So there you have it. Will it, can it be different this time? Can two demonstrated champions of patient centric healthcare in an industry valued slightly higher than tobacco companies get it done when ALL of their predecessors have tried and failed? The carnage is plain to see, but only if you have an event horizon beyond the 24/7/365 current headline news cycle. I don’t know, but maybe the market knows and may even be paying attention to what came before?

For those who want some academic consideration of the broader strategic question, industry history,  if not possible glide-path in the consolidation orgy we are currently witnessing (both provider and health plan/payor/benefits solutions providers) with an exquisite dissection and analysis of the rise, fall and rise again (post Aetna/U.S. Healthcare acquisition), check out: ‘From Managed Care To Consumer Health Insurance: The Fall And Rise Of Aetna‘ by James Robinson, PhD, MPH the Leonard D. Schaeffer Professor of Health Economics and Director, Berkeley Center for Health Technology at my alma mater U.C. Berkeley.

Accountable Care, health reform, JP Morgan Healthcare Conference

Universal American: No Where to Be Found at JP Morgan Healthcare Conference 2015

By Gregg A. Masters, MPH

JP Morgan 22rd Annual Healthcare Conference

 

In preparing for my trip from San Diego to San Francisco to cover the 33rd Annual JP Morgan Healthcare Conference, see: ‘JPMorgan Healthcare Conference 2015: 33 Years Later We’re Still Searching…’ I’ve been speculating about the broader investment themes that many in the life sciences, biotech and pharma investment banking space may NOT be pondering given prevailing quarterly or year over year EPS event horizons.

In the post Affordable Care Act (ACA) era and with the ‘repeal and replace’ crowd chants notwithstanding the strategic imperative has not – and will never – change. The ‘all in’ from a total cost of care perspective pursuit of the ‘triple aim’ (better care, better outcomes, lower per capita costs) MUST be the ‘holy grail’ of any and all relevant investment themes valuing the quest for a sustainable public/private healthcare economy. Unfortunately too many niche market ‘exit calculations’ still seek to extract returns from a collapsing, volume incentivized – if not ‘burning platform’.

Whether the ACA is repealed or not (highly unlikely) its underlying value basis with a focus on population health and accountable care – including all of it’s derivative expressions (patient centered medical homes, patient empowerment via digital health technologies, pricing transparency plays, etc.) will remain the forward operating vision and quest of the day – if not decade.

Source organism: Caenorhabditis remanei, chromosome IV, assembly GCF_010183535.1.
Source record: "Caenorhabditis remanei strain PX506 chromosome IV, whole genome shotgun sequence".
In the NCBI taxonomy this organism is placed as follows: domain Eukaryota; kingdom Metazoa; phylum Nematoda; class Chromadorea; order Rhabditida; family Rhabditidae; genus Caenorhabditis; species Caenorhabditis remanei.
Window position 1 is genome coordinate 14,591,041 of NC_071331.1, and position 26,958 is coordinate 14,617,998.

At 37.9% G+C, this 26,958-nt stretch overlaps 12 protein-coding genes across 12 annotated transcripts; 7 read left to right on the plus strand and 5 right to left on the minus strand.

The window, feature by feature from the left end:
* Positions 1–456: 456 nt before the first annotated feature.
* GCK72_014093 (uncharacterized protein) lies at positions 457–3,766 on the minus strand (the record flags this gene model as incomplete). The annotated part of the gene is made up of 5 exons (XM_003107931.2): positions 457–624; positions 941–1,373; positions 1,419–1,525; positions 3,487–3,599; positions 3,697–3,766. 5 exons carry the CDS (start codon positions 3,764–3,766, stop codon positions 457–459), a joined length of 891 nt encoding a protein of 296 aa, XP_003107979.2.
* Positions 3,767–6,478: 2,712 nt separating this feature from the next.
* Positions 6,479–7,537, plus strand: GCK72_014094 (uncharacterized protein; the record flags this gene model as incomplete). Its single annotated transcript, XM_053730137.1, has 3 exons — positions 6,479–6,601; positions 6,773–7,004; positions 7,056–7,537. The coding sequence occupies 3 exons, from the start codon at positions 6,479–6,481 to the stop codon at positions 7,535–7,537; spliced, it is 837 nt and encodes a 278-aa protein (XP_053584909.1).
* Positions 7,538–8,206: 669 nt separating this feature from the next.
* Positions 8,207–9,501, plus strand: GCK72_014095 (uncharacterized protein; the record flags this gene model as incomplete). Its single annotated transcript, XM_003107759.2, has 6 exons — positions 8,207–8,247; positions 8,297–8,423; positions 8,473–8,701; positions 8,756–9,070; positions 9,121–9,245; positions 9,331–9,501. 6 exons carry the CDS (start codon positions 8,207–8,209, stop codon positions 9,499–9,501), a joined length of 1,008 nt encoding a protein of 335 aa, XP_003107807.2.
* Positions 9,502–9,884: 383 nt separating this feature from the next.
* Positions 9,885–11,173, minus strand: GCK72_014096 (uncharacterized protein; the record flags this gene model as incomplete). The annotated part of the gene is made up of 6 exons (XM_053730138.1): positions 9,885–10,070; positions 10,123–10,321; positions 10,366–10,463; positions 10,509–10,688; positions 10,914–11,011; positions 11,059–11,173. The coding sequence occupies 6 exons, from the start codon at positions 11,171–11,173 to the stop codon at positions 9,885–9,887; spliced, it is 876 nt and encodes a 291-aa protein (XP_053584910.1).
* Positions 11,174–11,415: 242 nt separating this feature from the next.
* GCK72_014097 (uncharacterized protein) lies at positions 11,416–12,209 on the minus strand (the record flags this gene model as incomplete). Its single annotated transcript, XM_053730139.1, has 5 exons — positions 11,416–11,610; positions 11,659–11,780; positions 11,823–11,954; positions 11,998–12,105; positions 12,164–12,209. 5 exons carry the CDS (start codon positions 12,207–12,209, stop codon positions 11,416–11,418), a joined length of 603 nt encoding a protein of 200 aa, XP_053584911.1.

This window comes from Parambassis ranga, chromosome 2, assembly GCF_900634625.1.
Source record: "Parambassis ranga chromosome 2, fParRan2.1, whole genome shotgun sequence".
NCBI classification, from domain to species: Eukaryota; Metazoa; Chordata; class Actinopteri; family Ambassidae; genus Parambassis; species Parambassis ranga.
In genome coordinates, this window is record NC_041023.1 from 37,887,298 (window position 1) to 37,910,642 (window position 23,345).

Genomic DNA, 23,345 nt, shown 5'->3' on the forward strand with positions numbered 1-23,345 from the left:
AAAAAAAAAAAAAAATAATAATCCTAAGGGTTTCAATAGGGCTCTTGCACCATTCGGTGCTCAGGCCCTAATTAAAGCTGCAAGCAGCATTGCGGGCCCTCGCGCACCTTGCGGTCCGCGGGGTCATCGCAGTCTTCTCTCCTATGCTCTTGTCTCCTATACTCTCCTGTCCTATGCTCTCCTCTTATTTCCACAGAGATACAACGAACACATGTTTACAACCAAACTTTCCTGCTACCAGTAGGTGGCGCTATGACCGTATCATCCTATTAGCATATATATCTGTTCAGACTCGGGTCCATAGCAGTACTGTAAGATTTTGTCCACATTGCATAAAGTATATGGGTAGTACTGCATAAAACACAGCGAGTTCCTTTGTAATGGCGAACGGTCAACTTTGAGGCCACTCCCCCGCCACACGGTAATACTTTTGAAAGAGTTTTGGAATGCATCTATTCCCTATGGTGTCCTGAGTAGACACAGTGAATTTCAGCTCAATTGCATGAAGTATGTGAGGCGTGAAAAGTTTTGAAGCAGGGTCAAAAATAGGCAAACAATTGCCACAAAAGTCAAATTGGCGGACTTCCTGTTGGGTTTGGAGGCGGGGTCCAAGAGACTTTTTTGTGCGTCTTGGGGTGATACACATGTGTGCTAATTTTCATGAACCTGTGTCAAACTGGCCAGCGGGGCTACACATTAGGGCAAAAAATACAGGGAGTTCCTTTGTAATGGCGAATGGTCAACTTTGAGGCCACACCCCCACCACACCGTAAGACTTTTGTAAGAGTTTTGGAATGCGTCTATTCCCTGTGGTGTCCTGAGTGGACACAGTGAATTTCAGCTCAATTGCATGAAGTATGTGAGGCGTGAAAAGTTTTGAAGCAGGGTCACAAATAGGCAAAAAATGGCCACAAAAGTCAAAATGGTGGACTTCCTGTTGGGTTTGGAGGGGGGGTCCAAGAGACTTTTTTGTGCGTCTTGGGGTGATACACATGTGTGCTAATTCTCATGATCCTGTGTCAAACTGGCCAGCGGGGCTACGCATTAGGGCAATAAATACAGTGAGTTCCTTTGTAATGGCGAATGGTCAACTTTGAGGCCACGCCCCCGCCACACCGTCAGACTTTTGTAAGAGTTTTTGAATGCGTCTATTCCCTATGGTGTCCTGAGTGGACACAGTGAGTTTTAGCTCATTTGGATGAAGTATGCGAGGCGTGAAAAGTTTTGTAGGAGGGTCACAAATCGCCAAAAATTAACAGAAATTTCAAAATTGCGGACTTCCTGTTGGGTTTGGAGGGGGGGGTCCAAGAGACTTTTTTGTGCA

In 2013 I focused on one publically traded company Universal American’s (UAM) ‘Healthy Collaboration’ ACO business model, see: ‘Universal American: A Healthy Collaboration’ and followed that post in 2014 with ‘Universal American: A Sign of Things to Come?’. As a reporting company their operating results would be useful to gage the progress towards ‘accountable care’ from a representative national and for-profit operator.

Before scanning the agenda for JPM15 presenting companies, I tweeted:

Gregg Masters @2healthguru
Curious if Universal American will report #ACOs or MA plans at #JPM15. 2013 session here: bit.ly/1g4CKZ5 pic.twitter.com/cs8eXMCdn4

Then upon determining they were not on the schedule this year I reported the ACO Revenue result sourced from their Q3 10Q 2014 filing:

Gregg Masters @2healthguru
RE: UAM ‘ACO Revenue’ #JPM15 pic.twitter.com/pgnd8QzQBb

UAM ACO Revenue 10Q Q3

To wit, Fred Goldstein (@fsgoldstein) the principal at Accountable Health LLC and Executive Director at the Population Health Alliance (PHA) ‘sarcastically noted:

Fred Goldstein @fsgoldstein RT @2healthguru: RE: UAM ‘ACO Revenue’ #JPM15 pic.twitter.com/VcnxmEF1mn …. Not bad 10% achieved shared savings he said sarcastically..#ACO

So, what does it mean if anything? We shall see if this is an artifact or non-appearance for perfectly reasonable causes, i.e. perhaps as banal as UAM no longer banks with JP Morgan, or maybe it’s a purposeful retrenchment by UAM leadership to not have to explain away their inability to perform on the ACO strategy.

Your thoughts?

Accountable Care, Affordable Care Act, health reform

Care Innovation Summit: A Very Sober Assessment!

By Gregg A. Masters, MPH

This session is well worth the time invested. Two veteran healthcare wonks weigh in on the fundamentals of healthcare transformation and where we stand in the glide-path towards sustainability or fulfillment of the ‘triple aim’.

Former CMS Administrator and healthcare attorney turned investor Tom Scully (Bush I Administration, see Wikipedia profile) and Peter Orszag (former CBO and OMB Director respectively, with tenures in both Obama & Clinton Administrations) reflect on health reform and more.

[NOTE: Their session begins at the 1:45:00 mark.]

Just some amazing and hard hitting reflections on where we are, where we need to go and just what we might be aiming for business model-wise. Spoiler alert: It starts with a ‘C’.

Also, earlier is a worthwhile session from Patrick Conway, MD, Chief Medical Officer, CMS and the Director of the Center for Medicare and Medicaid Innovation (CMMI). Dr. Conway touches on quite a bit including a deeper dives into the many moving parts of the CMMI innovation mission.

CMS Innovation Portfolio